Lawmakers Get Special Tax Breaks

Member Group : Democracy Raising PA

Democracy Rising Pennsylvania

WNEP-TV Reports on Special Tax Break for Lawmakers
Tonight, WNEP-TV in Scranton ran its investigative report about a special tax break for lawmakers that allows them to deduct as much as $163 a day from their income for federal tax purposes. Click here for Dave Bohman’s report and here for the Tax Day edition of DR News.
Bonus Scandal Update
The Bonus Scandal continues to keep Dauphin County courts busy with a full but constantly changing schedule of hearings and trials. The changes occur as lawyers for defendants raise pre-trial issues, such as whether Attorney General Tom Corbett is guilty of using his current office to campaign for governor. Although the court ruled he is not, some groups including DR believe we should preclude the possibility by requiring candidates to resign from one office before they campaign for another. See "Resign to Run" below.
Meanwhile, the constant refrain among many defendants is that since "everyone does it," prosecuting only a handful of lawmakers and staff amounts to selective prosecution. In some cases, they go even further to claim that using tax-funded equipment, staff and offices isn’t even illegal.
Ironically, the March 2010 Franklin & Marshall College Poll shows that citizens think these defendants are right in describing how the Capitol Club operates.
Poll Question:"Do you think that most Pennsylvania state legislators use state employees and tax money for political campaign activities, or not?"
Voter Response: 67% yes; 19% no; 14% don’t know.
For those who believe campaigning at taxpayer expense is OK, here’s a portion of the PA Superior Court’s 2007 opinion in the case of former Rep. Jeffrey Habay, R-Allegheny, who was convicted of this crime in 2005, a year before the election that brought us the Bonus Scandal.
"Appellant [Habay] had fair notice and could easily predict that, in his capacity as an elected representative, he was not allowed to direct state-paid employees under his authority to conduct campaign and/or fundraising-related work, during state-paid time, for his personal benefit. Through his actions, Appellant secured a private monetary advantage for himself because, by having state employees work for him on his campaign and/or fund raising tasks while they were being paid by the state, he obtained the benefit of free campaign work funded by the taxpayers. In this same vein, Appellant, by virtue of using state employees, did not have to spend his own money to pay workers involved in such matters. The words of the statute surely allowed Appellant to understand that such conduct was prohibited by law. He could have easily gauged his contemplated actions and predicted they were unlawful."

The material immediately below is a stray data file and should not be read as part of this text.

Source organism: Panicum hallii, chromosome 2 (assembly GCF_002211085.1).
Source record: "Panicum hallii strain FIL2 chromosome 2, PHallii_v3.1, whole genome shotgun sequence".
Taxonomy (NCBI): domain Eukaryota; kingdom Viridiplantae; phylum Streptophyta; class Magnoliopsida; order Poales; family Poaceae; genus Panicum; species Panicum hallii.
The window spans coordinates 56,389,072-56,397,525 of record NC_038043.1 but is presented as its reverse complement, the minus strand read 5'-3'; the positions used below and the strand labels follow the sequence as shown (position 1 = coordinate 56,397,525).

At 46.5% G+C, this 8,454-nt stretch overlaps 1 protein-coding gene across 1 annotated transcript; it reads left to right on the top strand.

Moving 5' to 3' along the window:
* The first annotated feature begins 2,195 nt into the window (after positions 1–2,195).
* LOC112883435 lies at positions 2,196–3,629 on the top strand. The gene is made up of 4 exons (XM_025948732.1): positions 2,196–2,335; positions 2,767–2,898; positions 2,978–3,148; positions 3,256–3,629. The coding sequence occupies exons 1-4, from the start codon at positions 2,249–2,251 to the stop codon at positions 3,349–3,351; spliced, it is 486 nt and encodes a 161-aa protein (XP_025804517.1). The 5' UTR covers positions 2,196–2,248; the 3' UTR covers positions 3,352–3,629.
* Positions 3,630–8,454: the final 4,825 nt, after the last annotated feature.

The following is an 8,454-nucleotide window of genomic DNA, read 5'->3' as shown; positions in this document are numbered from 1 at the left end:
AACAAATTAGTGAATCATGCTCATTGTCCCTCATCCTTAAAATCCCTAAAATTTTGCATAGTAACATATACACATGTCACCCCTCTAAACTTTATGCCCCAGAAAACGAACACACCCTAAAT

Commonwealth v. Habay, PA Super 2007, 934 A.2d 732, at page 738.
Even so, that hasn’t prevented defendants Rep. Bill DeWeese, D-Greene, and Sen. Jane Orie, R-Allegheny, from claiming that the law is so vague that it should be declared unconstitutional. Both held leadership positions in their caucuses before their arrest required them to resign as House Democratic Whip and Senate Republican Whip respectively.
• Why haven’t the Bonus Scandal defendants who claim "everyone does it" named names? If they know that others are using tax dollars to campaign — and especially if they believe that such activities are legal — why don’t they disclose who else they know has been campaigning with tax money?
"Resign to Run"
Last week, DR participated in a news conference organized by Keystone Progress to advocate for a resign-to-run law for PA. Although the event was focused on asking Attorney General Corbett to resign, DR and took a much broader position: All public officials who decide to run for a different office, including all six candidates for governor, should resign to do so.’s Eric Epstein pointed out that five states — Arizona, Georgia, Florida, Hawaii and Texas — do not allow certain public officials to use their positions as a launching pad for other offices.
As Epstein put it, "How many private employers pay their employees to look for another job on the company clock?" And "You can’t claim you’re working a full-time job on behalf of the people while simultaneously running a full-time campaign on behalf of yourself."
Click here for Epstein’s full statement and here for the statement by DR’s Tim Potts.

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